BYU English Professor Lance Larsen was named Utah Poet Laureate by Governor Herbert. The SL Tribune reports: “Jacqueline Osherow and Katharine Coles, both professors of English at the University of Utah and Guggenheim Fellowship recipients for their own poetry, count themselves impressed. “We’re often taken by surprise by their weight and depth,” writes Osherow on the back of Larsen’s 2009 collection, Backyard Alchemy. Coles, the state’s outgoing poet laureate, praised Larsen’s “brainy” verse. “It’s embedded in the sensory details of everyday life, and thoughtful, and spiritually attuned,” she said . . . “The literary arts are an essential part of our state’s rich cultural heritage,” Gov. Herbert said in announcing his choice. “Mr. Larsen’s artistic accomplishments, and teaching service make him ideally suited to continue the tradition of bringing poetry and literature to the people of Utah.””

Kirk Shaw, an editor at Covenant Communications for the last 9 years, and a frequent presenter at writing conferences, announced he was leaving his position to go to law school at Case Western Reserve.

At A Motley Vision, Mahonri Stewart positively reviews Steven Carter’s collection of essays What of the Night, and does a separate post where he specifically highlights two Carter essays, one on Eugene England and his persistent faith in the face of adversity, and one on Richard Dutcher and Carter’s disappointment over Dutcher’s abandonment of the Church. Mahonri talks about his own ambivalent feelings about Dutcher, in particular what he sees as arrogance.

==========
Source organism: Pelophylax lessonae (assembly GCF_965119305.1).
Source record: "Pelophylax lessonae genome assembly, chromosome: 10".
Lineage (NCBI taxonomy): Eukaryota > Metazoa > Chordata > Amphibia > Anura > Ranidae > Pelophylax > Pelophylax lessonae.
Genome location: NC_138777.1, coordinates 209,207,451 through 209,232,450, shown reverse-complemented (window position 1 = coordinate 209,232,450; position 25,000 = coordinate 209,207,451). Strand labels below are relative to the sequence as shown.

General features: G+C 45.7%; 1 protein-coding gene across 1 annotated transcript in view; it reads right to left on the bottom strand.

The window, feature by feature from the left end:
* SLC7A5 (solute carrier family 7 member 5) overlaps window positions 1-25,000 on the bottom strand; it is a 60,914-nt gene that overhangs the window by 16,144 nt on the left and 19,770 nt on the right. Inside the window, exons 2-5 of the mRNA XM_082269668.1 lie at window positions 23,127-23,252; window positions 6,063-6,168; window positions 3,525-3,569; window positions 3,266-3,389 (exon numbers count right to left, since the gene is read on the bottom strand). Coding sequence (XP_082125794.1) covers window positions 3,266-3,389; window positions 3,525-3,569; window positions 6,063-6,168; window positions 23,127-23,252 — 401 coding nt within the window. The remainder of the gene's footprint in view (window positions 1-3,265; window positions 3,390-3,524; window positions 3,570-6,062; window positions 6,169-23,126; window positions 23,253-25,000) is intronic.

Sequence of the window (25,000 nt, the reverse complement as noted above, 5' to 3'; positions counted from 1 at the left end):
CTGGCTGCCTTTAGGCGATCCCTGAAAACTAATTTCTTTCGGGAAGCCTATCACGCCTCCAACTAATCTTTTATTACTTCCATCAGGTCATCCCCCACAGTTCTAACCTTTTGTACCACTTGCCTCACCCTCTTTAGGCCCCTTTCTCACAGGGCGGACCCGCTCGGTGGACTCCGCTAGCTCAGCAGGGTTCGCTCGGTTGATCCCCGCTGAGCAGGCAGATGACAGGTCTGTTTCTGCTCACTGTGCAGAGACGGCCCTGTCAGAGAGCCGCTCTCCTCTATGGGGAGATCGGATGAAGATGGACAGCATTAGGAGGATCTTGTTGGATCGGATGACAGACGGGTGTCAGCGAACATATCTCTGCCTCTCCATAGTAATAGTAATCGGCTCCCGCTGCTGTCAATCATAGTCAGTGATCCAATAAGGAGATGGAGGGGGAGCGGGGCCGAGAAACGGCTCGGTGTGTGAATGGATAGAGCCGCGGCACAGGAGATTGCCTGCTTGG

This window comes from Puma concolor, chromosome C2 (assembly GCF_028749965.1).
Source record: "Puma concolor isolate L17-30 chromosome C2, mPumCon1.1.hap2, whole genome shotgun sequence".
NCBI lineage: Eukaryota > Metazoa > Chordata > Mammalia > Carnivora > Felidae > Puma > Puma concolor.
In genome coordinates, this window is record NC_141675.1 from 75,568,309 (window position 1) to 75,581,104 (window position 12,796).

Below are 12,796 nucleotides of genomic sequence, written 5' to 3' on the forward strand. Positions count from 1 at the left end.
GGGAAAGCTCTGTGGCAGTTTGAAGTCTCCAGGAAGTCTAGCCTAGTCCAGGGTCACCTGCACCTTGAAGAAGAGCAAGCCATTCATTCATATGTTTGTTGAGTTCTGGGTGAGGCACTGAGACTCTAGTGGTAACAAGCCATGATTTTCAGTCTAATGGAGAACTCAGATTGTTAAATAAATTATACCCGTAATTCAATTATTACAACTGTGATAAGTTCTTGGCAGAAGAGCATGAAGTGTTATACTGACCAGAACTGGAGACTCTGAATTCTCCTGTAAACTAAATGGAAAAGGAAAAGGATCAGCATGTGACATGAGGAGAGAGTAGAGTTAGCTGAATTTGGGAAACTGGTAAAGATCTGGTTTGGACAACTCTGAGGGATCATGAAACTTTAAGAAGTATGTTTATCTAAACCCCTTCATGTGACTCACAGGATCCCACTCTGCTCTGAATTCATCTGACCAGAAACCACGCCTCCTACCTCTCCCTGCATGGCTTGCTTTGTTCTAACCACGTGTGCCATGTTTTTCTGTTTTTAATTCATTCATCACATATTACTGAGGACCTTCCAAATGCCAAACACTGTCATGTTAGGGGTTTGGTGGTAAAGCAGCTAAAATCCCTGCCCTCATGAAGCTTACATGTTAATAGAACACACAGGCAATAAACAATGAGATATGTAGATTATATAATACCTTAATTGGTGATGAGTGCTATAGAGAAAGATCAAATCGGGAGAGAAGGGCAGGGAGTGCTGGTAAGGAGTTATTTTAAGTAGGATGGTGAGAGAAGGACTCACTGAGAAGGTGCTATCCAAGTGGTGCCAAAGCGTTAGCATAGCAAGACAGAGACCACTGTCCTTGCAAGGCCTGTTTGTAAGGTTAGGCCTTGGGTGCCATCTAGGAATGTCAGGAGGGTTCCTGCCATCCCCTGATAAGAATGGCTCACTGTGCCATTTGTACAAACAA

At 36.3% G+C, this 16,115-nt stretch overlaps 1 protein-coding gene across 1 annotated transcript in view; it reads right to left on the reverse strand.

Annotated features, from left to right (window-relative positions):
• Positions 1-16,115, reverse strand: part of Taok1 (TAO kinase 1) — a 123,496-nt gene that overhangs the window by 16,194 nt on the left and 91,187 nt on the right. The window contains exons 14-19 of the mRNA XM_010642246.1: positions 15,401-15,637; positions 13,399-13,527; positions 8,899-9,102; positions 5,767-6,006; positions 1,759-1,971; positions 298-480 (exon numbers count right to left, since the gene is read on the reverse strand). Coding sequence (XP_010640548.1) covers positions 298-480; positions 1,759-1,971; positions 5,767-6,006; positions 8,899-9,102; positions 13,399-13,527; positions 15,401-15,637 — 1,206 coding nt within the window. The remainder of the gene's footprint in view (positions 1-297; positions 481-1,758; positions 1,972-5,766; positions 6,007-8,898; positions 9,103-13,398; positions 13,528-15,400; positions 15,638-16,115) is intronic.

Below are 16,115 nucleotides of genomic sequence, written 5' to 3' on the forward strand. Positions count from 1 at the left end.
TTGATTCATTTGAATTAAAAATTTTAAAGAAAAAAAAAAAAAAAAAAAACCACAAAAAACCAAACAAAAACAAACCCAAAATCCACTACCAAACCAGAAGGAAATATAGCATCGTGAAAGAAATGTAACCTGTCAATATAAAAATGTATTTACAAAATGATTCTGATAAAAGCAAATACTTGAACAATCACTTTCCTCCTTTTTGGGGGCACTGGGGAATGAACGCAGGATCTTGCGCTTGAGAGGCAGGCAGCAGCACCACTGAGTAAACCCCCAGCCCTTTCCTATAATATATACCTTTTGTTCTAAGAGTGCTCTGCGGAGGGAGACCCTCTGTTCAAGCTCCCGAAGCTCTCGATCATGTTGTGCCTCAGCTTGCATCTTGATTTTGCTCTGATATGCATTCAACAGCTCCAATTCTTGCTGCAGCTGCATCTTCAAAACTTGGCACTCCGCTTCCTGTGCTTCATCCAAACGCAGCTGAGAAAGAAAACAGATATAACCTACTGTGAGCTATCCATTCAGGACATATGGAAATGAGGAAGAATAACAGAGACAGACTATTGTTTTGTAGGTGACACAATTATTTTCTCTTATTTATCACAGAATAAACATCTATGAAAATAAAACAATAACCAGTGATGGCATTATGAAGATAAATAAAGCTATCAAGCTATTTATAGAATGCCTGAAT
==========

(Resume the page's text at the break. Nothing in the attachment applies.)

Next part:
Also at A Motley Vision: Kent Larsen encourages readers to participate in a contest at the independent Mormon book catalogue Books & Things, and in the comments the business owner Kay Curtiss explains the nature of the company. William gives us The annual cost of Mormon literary studies, and starts a funny thread on Inappropriate Mormon book club questions. Kent tries to Define ‘Ahman’, and provides Sunday Lit Crit Sermons of Emmeline B. Wells on Young Writers, George F. Richards on “reading pernicious literature”, and Levi Edgar Young’s Literary Acquaintances.